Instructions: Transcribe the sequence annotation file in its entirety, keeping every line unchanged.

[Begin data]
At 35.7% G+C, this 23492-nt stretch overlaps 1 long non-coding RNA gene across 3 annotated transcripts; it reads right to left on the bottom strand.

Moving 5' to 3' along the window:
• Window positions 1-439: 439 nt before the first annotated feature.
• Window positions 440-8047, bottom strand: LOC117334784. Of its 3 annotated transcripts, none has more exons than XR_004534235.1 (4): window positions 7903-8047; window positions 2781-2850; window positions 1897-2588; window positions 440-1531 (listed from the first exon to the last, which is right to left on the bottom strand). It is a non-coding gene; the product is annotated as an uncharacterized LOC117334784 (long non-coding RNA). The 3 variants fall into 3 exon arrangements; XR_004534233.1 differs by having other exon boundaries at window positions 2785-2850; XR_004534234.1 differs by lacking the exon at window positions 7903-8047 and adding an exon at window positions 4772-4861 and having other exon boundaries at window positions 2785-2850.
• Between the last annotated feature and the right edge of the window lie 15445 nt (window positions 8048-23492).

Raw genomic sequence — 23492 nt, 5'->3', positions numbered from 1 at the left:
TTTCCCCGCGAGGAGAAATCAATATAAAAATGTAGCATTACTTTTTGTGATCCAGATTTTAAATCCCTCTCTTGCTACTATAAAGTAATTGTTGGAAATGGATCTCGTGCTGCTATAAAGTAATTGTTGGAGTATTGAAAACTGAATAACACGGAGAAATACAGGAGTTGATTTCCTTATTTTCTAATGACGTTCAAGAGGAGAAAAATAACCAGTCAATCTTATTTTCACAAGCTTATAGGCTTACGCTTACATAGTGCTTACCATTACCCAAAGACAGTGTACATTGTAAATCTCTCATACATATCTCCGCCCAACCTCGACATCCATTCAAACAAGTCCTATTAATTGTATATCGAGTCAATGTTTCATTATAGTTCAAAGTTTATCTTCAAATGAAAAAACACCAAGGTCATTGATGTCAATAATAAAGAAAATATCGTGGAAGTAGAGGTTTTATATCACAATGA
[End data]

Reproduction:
At 35.7% G+C, this 23492-nt stretch overlaps 1 long non-coding RNA gene across 3 annotated transcripts; it reads right to left on the bottom strand.

Moving 5' to 3' along the window:
• Window positions 1-439: 439 nt before the first annotated feature.
• Window positions 440-8047, bottom strand: LOC117334784. Of its 3 annotated transcripts, none has more exons than XR_004534235.1 (4): window positions 7903-8047; window positions 2781-2850; window positions 1897-2588; window positions 440-1531 (listed from the first exon to the last, which is right to left on the bottom strand). It is a non-coding gene; the product is annotated as an uncharacterized LOC117334784 (long non-coding RNA). The 3 variants fall into 3 exon arrangements; XR_004534233.1 differs by having other exon boundaries at window positions 2785-2850; XR_004534234.1 differs by lacking the exon at window positions 7903-8047 and adding an exon at window positions 4772-4861 and having other exon boundaries at window positions 2785-2850.
• Between the last annotated feature and the right edge of the window lie 15445 nt (window positions 8048-23492).

Raw genomic sequence — 23492 nt, 5'->3', positions numbered from 1 at the left:
TTTCCCCGCGAGGAGAAATCAATATAAAAATGTAGCATTACTTTTTGTGATCCAGATTTTAAATCCCTCTCTTGCTACTATAAAGTAATTGTTGGAAATGGATCTCGTGCTGCTATAAAGTAATTGTTGGAGTATTGAAAACTGAATAACACGGAGAAATACAGGAGTTGATTTCCTTATTTTCTAATGACGTTCAAGAGGAGAAAAATAACCAGTCAATCTTATTTTCACAAGCTTATAGGCTTACGCTTACATAGTGCTTACCATTACCCAAAGACAGTGTACATTGTAAATCTCTCATACATATCTCCGCCCAACCTCGACATCCATTCAAACAAGTCCTATTAATTGTATATCGAGTCAATGTTTCATTATAGTTCAAAGTTTATCTTCAAATGAAAAAACACCAAGGTCATTGATGTCAATAATAAAGAAAATATCGTGGAAGTAGAGGTTTTATATCACAATGA